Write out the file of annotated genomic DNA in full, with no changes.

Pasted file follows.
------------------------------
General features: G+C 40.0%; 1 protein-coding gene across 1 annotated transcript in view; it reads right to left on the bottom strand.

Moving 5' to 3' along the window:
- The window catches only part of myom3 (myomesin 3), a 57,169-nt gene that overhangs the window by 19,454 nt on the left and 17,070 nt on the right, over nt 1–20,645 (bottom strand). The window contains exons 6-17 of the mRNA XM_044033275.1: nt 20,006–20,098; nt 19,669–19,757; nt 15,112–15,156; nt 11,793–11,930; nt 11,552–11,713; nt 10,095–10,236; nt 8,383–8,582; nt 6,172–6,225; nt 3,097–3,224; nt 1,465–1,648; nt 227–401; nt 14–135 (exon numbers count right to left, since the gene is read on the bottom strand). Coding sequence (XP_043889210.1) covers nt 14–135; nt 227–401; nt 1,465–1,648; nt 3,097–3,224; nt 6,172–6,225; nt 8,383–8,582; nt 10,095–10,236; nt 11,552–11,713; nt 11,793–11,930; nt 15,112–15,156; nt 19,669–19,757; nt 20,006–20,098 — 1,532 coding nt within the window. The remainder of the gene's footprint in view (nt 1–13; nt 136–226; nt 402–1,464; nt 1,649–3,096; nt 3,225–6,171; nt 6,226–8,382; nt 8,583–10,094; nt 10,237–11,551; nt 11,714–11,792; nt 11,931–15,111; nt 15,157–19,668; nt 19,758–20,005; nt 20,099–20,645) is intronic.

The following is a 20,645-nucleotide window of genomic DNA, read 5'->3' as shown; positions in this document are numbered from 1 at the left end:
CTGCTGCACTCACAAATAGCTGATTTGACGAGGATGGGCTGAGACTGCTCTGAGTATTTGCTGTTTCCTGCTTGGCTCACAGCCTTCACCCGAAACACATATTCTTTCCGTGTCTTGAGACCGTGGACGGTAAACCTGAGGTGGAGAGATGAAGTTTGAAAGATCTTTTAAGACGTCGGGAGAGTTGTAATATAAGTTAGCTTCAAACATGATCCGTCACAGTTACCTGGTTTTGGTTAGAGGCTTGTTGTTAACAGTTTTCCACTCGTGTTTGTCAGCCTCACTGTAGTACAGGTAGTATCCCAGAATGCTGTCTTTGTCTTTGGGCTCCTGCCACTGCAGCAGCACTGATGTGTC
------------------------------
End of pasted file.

General features: G+C 40.0%; 1 protein-coding gene across 1 annotated transcript in view; it reads right to left on the bottom strand.

Moving 5' to 3' along the window:
- The window catches only part of myom3 (myomesin 3), a 57,169-nt gene that overhangs the window by 19,454 nt on the left and 17,070 nt on the right, over nt 1–20,645 (bottom strand). The window contains exons 6-17 of the mRNA XM_044033275.1: nt 20,006–20,098; nt 19,669–19,757; nt 15,112–15,156; nt 11,793–11,930; nt 11,552–11,713; nt 10,095–10,236; nt 8,383–8,582; nt 6,172–6,225; nt 3,097–3,224; nt 1,465–1,648; nt 227–401; nt 14–135 (exon numbers count right to left, since the gene is read on the bottom strand). Coding sequence (XP_043889210.1) covers nt 14–135; nt 227–401; nt 1,465–1,648; nt 3,097–3,224; nt 6,172–6,225; nt 8,383–8,582; nt 10,095–10,236; nt 11,552–11,713; nt 11,793–11,930; nt 15,112–15,156; nt 19,669–19,757; nt 20,006–20,098 — 1,532 coding nt within the window. The remainder of the gene's footprint in view (nt 1–13; nt 136–226; nt 402–1,464; nt 1,649–3,096; nt 3,225–6,171; nt 6,226–8,382; nt 8,583–10,094; nt 10,237–11,551; nt 11,714–11,792; nt 11,931–15,111; nt 15,157–19,668; nt 19,758–20,005; nt 20,099–20,645) is intronic.

The following is a 20,645-nucleotide window of genomic DNA, read 5'->3' as shown; positions in this document are numbered from 1 at the left end:
CTGCTGCACTCACAAATAGCTGATTTGACGAGGATGGGCTGAGACTGCTCTGAGTATTTGCTGTTTCCTGCTTGGCTCACAGCCTTCACCCGAAACACATATTCTTTCCGTGTCTTGAGACCGTGGACGGTAAACCTGAGGTGGAGAGATGAAGTTTGAAAGATCTTTTAAGACGTCGGGAGAGTTGTAATATAAGTTAGCTTCAAACATGATCCGTCACAGTTACCTGGTTTTGGTTAGAGGCTTGTTGTTAACAGTTTTCCACTCGTGTTTGTCAGCCTCACTGTAGTACAGGTAGTATCCCAGAATGCTGTCTTTGTCTTTGGGCTCCTGCCACTGCAGCAGCACTGATGTGTC